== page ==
One of the few mornings we don’t start with coffee and oatmeal but just some cookies, pack and go.

No coffee together with a bumpy road make a grumpy Frank and his shoulders are killing him. On our next adventure he will need suspension.

As we had such an early start and it will not be a very long ride we have a lazy roadside brunch overlooking the mighty Baker River.

In Cochrane we find a camping which also offers rooms or refugio (dorm) against a reasonable price. Not only the price made us decide to stay here but mainly Patti and her garden. Such a warm welcome!

Cochrane is not a mega tourist town just yet, but first signs are visible and mainly noticeable in your pocket. Next day we bike without luggage to an other part of the Patagonia Park. A friendly ranger gives some info and the 3 of us head into the wild. Some birds and horses, the old traces of civilization, the remains of the huge wildfire of years ago. We don’t see any other hikers today.

Start of spring?

Our plan was to bike to Villa O’Higgens, cross the lake, hike-a-bike to El Calafate but it seems that the boat and border crossing only sails/opens on the 1st of November. We could spend more time here but if we cross the border on 1st opportunity we will run out of time to still visit Torres Del Paine. We decide to do what @twowheelfreedom will be doing: take the ferry from Tortel to Puerto Natales and hike Torres Del Paine, than decide what we will do next.

We arrange our reservation for the ferry while preparing dinner together with Roel.

We have a small shelter at the back of the garden where we can eat while a fire is roaring in the stove, listening to all the bike adventures Roel did in the past.

Even if Roel only will be flying home on the 28th of December he decides he would like to bike with us to Tortel and take the boat to Natales. I arrange a reservation for him and we wait until he has packed his bike in a mix of touring and bike packing set up. We do prefer our setup of 6 bags which carry more or less the same amount.

Lakes.

Laguna Esmeralda is not as esmerald green as expected, due to clouds. Spotting huge fish, would be nice to have those for dinner. Seems that a laguna gets filled by ground water (and a bit of rain). Next water reservoir is lago Chacabuco, yes a lago/lake which seems to be fed by streams. Next one Laguna Largo. Lots of water for sure. Some I would not filter, others look like we should filter before use.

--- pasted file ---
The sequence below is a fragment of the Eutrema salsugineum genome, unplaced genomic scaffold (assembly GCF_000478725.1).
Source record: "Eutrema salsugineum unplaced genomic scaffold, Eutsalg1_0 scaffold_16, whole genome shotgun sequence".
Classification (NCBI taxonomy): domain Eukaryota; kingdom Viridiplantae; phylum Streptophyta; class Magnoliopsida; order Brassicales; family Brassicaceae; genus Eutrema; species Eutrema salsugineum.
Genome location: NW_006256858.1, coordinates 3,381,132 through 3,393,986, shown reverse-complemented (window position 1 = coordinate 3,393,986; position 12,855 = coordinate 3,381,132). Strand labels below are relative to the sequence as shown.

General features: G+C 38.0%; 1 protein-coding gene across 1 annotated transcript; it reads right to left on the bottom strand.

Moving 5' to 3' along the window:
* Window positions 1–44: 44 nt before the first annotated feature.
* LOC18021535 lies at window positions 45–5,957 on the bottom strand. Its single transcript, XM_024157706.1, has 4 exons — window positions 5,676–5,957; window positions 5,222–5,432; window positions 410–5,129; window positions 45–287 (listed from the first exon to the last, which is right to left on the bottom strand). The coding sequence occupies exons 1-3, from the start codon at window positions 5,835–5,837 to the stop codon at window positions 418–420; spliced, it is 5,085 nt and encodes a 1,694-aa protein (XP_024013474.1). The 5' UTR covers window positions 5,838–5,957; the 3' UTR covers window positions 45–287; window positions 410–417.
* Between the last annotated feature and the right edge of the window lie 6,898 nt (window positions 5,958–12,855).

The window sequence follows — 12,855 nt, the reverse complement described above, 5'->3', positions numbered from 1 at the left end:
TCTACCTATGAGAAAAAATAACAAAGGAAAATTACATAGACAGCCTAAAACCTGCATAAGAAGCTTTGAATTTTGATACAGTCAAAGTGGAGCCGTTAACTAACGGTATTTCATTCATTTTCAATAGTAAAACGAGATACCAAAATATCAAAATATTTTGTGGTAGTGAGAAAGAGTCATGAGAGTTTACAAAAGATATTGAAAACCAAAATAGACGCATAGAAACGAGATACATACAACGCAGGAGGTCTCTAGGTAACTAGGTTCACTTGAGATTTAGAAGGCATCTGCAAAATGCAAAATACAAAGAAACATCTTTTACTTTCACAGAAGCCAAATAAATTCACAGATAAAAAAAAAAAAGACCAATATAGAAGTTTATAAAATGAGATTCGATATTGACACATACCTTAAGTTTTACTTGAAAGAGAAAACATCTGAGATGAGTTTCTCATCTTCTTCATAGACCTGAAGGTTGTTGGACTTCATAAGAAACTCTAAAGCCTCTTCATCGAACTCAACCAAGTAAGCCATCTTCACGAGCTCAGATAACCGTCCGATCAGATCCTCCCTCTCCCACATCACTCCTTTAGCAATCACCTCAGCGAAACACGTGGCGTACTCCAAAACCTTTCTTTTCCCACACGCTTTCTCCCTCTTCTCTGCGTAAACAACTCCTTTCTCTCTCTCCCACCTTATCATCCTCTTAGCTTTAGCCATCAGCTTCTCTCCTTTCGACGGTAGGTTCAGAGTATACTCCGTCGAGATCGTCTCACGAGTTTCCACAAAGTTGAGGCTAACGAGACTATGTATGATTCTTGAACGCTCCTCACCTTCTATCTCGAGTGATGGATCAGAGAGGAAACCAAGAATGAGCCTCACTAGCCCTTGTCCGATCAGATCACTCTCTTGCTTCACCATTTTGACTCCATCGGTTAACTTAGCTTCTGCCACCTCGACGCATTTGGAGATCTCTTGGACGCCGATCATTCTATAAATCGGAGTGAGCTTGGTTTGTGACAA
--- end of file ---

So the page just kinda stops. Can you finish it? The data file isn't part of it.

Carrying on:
Patti mentioned a camping called La Araucaria, located at a side road of the Carretera Austral, a spot to behold. We agree we will take the detour of a few kilometers and not wild camp, although there is sufficient space to wild camp. Strange to veer off the CA, even if there is almost no traffic and it is still gravel, being on a side road feels even more remote. Super cute road through a forest together with a slight shortcut for bikes lead to the farm.

Again such a warm welcome by Marisol. Living with her husband alone in this quiet corner of the universe. Daughter studying in town. Having exchange students a few times per year for a week per time. They were helping her this evening.

One piece of land offers some shelters, a refugio with a toilet and if wanted a cold shower. Sheep and 1-2 day old lambs. All this for 6 Euro pp.

Isolation.

We decide to camp as the weather is improving (and there are only 2 beds inside the refugio). Roel oppts for the sheltered bed. We ask for the optional breakfast as this also gives us the opportunity to get to know a bit about the way of living. Seems that the refugio is the house Marisol was born in. She lived her whole life here. Sheep, cows and strawberries ensure enough supplies and income. The exchange students give an other perspective on life. Only way of connectivity is a “radio”, police checking every morning and late afternoon if all is well at the farm. Radio is fed by solar energy which charges car batteries. No there is no electricity and water is warmed by the stove in a reservoir above the stove. So good these USA girls stay her for some time!

We enjoy our breakfast of eggs with fresh baked bread. Happy we ordered some more bread to take with us. If the girls would not have been here and we would not have had the time pressure of reaching Tortel in time, I would have loved to spend a few days here, helping on the farm, really feeling how it is to live such a remote life.

When we finish breakfast Roel is also ready and is surprised he is not able to buy bread. We have enough for the 3 of us, so no worries. Enjoying the ride on the quiet Carretera Austral. Me as the slow one today (check out the blog of Chills and Mills explaining the Slow, Grumpy, Motivator one https://chillsandmills.com/2019/11/07/the-slow-one-the-grumpy-one-and-the-motivator/)

Being slow also means noticing what is around you better. As I see a small house which says to have bread, I stop and buy some more bread.

I’m working on the building.

We pass a construction site where Jose Miguel is constructing a new hotel and rest place. Mid 50 with a shop in O’Higgins he decided to do this as a last project. Own design, own vision. Link to the first inhabitants: the Tehuelche people. Huge investment and we wonder if it will ever make any profit. Built on peat fields he offers us ground water as we are running low and need water for camping. It is a bit brown, but he assures us it is perfectly potable.